The Chesapeake Bay Commission traces its origins to a 1978 study by the joint Maryland-Virginia Chesapeake Bay Legislative Advisory Commission. This body was convened to evaluate existing and proposed structures for strengthening interstate ties and better coordinating the management of the Chesapeake Bay, then first realized to be in serious environmental decline after an expensive study by the Environmental Protection Agency.
After considering several possible structures for cooperatively managing the Bay, including direct federal involvement, the Advisory Commission recommended the establishment of a bi-state Commission. It was felt that this option was preferable as it involved no federal statutory limitations, it highlighted state responsibility for the Bay clean-up and it strengthened policy linkages between the states. Furthermore, it focused legislative attention on Bay problems that had been identified by the states' executive agencies by providing timely policy advice to the state legislatures.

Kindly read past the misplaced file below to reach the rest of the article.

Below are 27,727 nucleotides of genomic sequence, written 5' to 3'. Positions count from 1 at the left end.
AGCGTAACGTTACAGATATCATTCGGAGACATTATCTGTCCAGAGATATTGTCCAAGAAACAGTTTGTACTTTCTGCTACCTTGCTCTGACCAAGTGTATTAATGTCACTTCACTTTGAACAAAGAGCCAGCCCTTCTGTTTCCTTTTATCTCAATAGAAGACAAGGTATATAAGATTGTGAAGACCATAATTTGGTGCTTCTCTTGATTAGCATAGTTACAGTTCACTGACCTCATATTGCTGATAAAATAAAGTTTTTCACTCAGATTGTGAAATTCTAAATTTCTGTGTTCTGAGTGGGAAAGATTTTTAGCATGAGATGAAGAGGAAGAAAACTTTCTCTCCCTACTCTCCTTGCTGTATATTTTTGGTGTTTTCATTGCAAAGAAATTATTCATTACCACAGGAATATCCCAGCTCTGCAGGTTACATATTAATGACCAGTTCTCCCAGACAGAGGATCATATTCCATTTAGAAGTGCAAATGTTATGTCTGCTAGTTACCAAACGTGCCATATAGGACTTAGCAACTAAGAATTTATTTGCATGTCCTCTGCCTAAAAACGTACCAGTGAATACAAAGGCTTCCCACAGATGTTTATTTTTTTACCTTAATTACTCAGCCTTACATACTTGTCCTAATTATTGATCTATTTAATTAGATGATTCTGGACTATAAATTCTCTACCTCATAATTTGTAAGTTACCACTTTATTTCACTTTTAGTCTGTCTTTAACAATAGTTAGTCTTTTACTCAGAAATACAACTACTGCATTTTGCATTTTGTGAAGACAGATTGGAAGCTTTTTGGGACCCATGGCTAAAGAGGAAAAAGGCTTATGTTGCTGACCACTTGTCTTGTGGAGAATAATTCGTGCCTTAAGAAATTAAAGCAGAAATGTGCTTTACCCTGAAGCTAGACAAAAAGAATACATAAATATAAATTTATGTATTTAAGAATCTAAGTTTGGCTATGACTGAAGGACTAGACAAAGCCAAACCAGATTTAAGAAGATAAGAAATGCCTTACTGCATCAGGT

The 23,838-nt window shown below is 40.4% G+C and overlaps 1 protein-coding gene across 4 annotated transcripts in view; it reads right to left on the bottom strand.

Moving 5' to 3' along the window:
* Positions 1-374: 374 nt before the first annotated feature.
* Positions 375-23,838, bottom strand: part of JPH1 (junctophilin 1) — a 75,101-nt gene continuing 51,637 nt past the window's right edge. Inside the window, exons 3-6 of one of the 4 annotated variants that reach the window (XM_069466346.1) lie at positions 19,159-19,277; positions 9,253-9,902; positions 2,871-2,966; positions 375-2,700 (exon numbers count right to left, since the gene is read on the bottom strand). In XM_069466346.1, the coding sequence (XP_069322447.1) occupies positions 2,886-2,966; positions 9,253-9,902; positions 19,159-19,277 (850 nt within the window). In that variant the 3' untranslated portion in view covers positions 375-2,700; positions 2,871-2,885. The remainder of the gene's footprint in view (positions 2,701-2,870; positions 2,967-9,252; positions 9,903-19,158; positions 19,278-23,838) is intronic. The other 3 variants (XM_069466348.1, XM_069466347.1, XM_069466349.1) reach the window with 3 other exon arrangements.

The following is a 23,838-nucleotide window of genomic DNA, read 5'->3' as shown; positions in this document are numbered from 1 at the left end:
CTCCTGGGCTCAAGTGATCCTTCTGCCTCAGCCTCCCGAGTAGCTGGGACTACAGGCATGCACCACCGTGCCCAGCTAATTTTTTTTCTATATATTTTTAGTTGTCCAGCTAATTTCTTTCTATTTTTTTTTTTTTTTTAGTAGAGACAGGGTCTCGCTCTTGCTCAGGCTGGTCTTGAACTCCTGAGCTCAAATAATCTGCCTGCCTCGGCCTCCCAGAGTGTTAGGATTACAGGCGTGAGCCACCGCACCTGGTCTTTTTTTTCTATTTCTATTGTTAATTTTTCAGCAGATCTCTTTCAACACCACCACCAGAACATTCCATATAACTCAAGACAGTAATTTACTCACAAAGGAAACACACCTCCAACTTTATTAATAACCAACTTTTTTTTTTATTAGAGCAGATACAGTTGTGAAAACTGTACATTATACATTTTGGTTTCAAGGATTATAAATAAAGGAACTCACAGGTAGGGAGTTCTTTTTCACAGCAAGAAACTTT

The history of the Chesapeake Bay Legislative Advisory Commission is relevant to understanding the role of the Chesapeake Bay Commission. The findings of the advisory commission's study -- that greater interstate cooperation was needed, that the legislatures of the states needed to be engaged, that the initiative to clean the Bay had to come from the states themselves in order to be successful -- had a direct impact on the goals and duties of the Chesapeake Bay Commission.
At the request of Pennsylvania General Assembly members, the laws in all three states were modified in 1985 to allow the Commonwealth to join as a full and equal member.